And then even more creepily, they say they intend to take such information, combine it with personal information about you, and use it to advertise directly to you. However, when selling on this free-for-all on your computer's contents, they'll at least remove personally identifying information. Gosh, thanks.
Perhaps you're thinking to yourself: screw this online delivery system and its unseemly urge to dig into my hard drive and operating system. I'll just buy one off the shelf, thank you very much. Not. So. Fast.
It strikes us as beyond acceptable. And so much more serious now that EA has made its intentions clear to make so many of their games exclusively delivered through Origin. Were there a choice about what you'd use to play Battlefield 3, Mass Effect 3, etc, then gamers could opt out of allowing Origin on their systems while such a policy is in place. But instead it's a case of agree to such remarkable terms, or don't play their games at all.
So, it comes down to this: EA wants what's in your hard drive and any other info it can pick up from your usage habits. Sure, EA has probably always wanted this information but now it's deciding that you, the customer, will only play its games if you give up your information. Apparently, $50+ for a game just isn't payment enough anymore.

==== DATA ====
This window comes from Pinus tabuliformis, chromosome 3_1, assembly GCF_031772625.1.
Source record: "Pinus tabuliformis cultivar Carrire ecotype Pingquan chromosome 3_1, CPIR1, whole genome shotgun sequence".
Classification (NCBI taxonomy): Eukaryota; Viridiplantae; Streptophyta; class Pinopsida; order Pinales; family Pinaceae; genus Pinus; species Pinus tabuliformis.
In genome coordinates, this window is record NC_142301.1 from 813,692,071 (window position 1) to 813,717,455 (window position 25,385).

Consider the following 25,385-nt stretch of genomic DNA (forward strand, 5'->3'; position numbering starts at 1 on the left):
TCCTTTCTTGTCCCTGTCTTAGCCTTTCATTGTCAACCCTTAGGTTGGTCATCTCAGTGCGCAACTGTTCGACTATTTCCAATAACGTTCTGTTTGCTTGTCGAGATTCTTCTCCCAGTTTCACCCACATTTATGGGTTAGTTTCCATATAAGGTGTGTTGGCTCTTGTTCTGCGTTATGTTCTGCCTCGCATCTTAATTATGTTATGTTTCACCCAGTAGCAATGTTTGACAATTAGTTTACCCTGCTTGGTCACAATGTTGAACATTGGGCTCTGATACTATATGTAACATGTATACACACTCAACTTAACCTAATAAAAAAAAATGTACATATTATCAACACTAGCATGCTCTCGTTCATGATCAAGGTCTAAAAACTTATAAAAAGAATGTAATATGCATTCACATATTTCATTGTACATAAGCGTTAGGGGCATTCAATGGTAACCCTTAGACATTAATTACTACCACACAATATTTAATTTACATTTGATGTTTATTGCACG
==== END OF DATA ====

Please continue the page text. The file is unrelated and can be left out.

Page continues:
Update: Looks like all this attention has gotten EA to back down a little. Not fully, mind you. They now say they can still collect the data. Just not give it to marketing partners.

Filed Under: eula, personal info
Companies: ea

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  1. identicon
    Anonymous Coward, 26 Aug 2011 @ 10:24am

    Re: Piraters

    That is hilarious. The death of PC gaming has been long predicted. Never happened. Never will. And I'll tell you why: